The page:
Business owners who form a limited liability company (LLC) in Wyoming must follow the state's laws for LLCs. While Wyoming LLCs are required to submit an annual report and license tax, they have few tax obligations.
This article covers the most important ongoing reporting and state tax filing requirements for Wyoming LLCs. Because Wyoming is considered a business-friendly state, you can likely fulfill your LLC filing and tax obligations yourself. But if you have legal questions specific to your business, consider reaching out to a business or tax attorney in Wyoming.
Wyoming requires all LLCs to submit an annual report. You can complete the report online at the Secretary of State (SOS) website. You can also download a form already containing key information for your LLC from the SOS website.
Generally, you'll just need to confirm existing information, such as the LLC's:
The annual report is due each year by the first day of the anniversary month of your LLC's creation. For example, if your LLC was created on June 15, the annual report is due each year on June 1.
Along with the annual report, you must pay a license tax. As of 2023, the tax is calculated at a rate of two-tenths of one mill on the dollar based on the value of your LLC's assets located in Wyoming. The minimum license tax is $60.
For more details on how to compute and pay the tax, go to the FAQ page of the SOS website.
When it comes to income taxes, most LLCs are pass-through tax entities. The responsibility for paying federal income taxes passes through the LLC and on to the individual LLC members. So, LLC members will pay taxes on the income they earn from the LLC but the LLC itself won't pay income tax.
In general, business owners can find many benefits to running an LLC in Wyoming. Wyoming doesn't have a personal income tax or a corporation income tax. Consequently, for most LLCs, including those that have elected to be taxed as corporations, no state income taxes are due. Moreover, because Wyoming also doesn't have a personal income tax, LLC members generally will owe no state tax on income they earn from a Wyoming LLC.
The only tax for LLCs, mentioned above, is the annual license tax of $60 or a small percentage of the value of your LLC's assets located in Wyoming.
If your LLC plans to hire employees, then you'll need to pay the required employer taxes. Employers must pay taxes to the federal government, including Social Security and Medicare taxes (known as "FICA taxes"). States, including Wyoming, also impose taxes on employers.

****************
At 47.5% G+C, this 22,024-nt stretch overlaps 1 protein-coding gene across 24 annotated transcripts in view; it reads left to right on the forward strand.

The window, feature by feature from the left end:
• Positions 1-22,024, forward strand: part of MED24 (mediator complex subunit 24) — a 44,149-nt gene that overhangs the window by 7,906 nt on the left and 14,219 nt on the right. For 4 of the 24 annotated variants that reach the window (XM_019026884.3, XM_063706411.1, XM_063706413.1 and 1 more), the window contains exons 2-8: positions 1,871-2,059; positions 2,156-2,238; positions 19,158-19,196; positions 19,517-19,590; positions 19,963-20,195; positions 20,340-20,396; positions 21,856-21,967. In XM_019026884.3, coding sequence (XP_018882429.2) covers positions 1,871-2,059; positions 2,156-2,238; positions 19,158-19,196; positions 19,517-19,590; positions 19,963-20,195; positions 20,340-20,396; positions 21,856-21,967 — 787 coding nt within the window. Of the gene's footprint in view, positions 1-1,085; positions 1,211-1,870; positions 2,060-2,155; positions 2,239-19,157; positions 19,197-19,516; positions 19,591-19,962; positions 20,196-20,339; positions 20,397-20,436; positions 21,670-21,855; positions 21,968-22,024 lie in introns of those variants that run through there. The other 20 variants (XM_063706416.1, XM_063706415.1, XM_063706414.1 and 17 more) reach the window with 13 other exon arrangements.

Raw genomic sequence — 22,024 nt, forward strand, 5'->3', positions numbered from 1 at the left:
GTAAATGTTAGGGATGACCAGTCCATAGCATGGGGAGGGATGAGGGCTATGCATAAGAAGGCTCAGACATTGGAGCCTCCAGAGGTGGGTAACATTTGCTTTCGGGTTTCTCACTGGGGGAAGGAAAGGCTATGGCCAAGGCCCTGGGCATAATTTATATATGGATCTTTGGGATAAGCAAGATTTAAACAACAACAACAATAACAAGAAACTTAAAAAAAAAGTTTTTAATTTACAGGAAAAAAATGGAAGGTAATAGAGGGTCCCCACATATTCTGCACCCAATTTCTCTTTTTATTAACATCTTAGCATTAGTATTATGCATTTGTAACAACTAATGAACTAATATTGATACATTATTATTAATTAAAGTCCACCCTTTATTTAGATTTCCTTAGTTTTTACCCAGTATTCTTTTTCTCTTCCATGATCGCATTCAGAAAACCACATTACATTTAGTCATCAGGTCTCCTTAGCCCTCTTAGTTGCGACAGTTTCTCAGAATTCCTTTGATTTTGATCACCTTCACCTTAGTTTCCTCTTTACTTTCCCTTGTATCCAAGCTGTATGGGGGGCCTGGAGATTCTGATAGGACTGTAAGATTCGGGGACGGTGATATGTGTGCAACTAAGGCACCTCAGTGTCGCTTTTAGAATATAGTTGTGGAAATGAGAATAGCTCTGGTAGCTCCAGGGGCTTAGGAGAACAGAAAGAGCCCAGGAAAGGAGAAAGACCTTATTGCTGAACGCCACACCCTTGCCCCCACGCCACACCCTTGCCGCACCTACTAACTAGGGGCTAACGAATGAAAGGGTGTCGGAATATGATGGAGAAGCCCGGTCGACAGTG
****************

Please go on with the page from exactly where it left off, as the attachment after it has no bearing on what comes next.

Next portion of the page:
No withholding of employee wages. Wyoming doesn't have a personal income tax. As a result, Wyoming doesn't impose a wage withholding tax.
Unemployment insurance (UI) tax. Wyoming's Department of Workforce Services (DWS) administers the state UI tax. Register your business with the DWS online using Wyoming's UI system (WYUI). Once registered, you can file quarterly reports and pay the tax online. The DWS provides instructions and information on its UI webpage.
If your LLC will sell taxable goods and services to customers in Wyoming, you must collect and pay sales tax. You need to register your business with the Department of Revenue (DOR). You can register online using the Wyoming Internet Filing System for Business (WYIFS) or you can mail a completed sales and use tax license application to the DOR. As of 2023, the license fee is $60.
After you've registered, you'll be sent your sales tax license. You'll then need to make periodic sales tax payments to the DOR. Depending on your tax liability, you'll submit either monthly, quarterly, or annual sales tax returns and payments.
In addition to state sales and use tax, you might be responsible for reporting and paying sales and use tax to your city or county. Make sure you check with your local taxing authorities for your reporting responsibilities.
If you register your LLC in Wyoming but plan to do business in other states, then you likely need to register as a foreign (out-of-state) LLC with those states. Each state has its own definition of what "doing business" in the state means as it applies to foreign registration. You should check with each state to see which business activities require you to register. Typically, in order to do business in a state, you must apply for and receive a certificate of authority or some similar document.
If you'd like more guidance, read our state guide to qualifying to do business outside your state.